|Pipers Brook Vineyard was established in 1974 by Dr. Andrew Pirie to make both still and sparkling wines, the latter being bottled
under his own name. The vineyards were taken over in 2001 by the Belgian-owned Kreglinger. This firm is in the wool and sheepskin business, having been established in 1893, but entering the wine industry only in 2000, when it founded Kreglinger Estate in the Mount
Benson region of South Australia.
Pirie was supposed to stay on, but was unceremoniously booted out of his former winery in 2003. After a less than friendly few months, relations between the two parties improved, and Pirie won (purchased?) back the right to his own name. The Belgian firm renamed the Pirie sparkling wine Kreglinger. It might have been more logical and more prestigious to simply rename it Pipers Brook, but if one can be eponymous, why not the other?
Pirie will bring out his own sparkling wine as from the 2005 vintage. He told me his sparkling wine activities will be much smaller than in the past, although the product will be sourced from vineyards matched to "the old ones … same spacing, same district, same age and same aspect".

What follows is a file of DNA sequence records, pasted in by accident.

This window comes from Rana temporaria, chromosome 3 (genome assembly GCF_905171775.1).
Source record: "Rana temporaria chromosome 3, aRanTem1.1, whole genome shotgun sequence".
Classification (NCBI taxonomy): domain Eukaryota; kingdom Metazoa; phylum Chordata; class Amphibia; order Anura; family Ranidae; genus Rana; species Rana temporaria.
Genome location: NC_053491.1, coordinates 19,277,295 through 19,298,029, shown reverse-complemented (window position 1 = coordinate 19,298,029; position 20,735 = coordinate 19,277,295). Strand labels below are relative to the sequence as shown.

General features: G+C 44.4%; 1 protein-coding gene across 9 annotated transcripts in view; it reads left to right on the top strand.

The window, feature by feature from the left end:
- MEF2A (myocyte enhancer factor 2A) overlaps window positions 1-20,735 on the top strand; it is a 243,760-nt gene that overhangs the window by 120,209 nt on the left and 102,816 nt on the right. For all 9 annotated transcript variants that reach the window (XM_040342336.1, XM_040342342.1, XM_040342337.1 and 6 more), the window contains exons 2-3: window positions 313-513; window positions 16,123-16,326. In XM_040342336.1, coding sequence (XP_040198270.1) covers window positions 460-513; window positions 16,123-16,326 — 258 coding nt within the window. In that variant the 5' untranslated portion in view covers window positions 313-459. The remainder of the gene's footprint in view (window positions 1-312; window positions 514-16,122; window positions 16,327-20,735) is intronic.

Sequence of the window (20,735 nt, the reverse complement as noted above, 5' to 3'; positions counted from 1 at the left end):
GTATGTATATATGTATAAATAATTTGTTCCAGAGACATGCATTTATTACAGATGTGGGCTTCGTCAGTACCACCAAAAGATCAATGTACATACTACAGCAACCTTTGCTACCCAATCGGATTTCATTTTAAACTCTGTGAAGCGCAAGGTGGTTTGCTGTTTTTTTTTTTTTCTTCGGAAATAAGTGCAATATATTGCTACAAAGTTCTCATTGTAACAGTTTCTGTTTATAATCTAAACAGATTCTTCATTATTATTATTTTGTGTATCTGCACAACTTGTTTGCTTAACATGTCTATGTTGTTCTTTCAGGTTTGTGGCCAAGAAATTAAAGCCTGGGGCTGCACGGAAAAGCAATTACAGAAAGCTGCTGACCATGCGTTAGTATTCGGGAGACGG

Before I smelt the Kreglinger cork, I expected I might pick up TCA, but if it was present, it was below the threshold for detection. Overall it was quite sweet, with a clove-like aroma I
took to be eugenol, which is commonly found in tiny concentrations in oak casks and thus, I suppose, not impossible for it to be found in cork. On the other hand, both wines were fermented in the same casks, so the
clove aroma could also be in the Pirie. If it was, it went unnoticed because, unlike the Kreglinger, Pirie's wine has not had the fruit and creamy-biscuity richness stripped out.
If Kreglinger send me another bottle from a batch it is happy with (i.e., no cork problem), I am prepared to repeat the head-to-head, but for now Pirie wins hands down.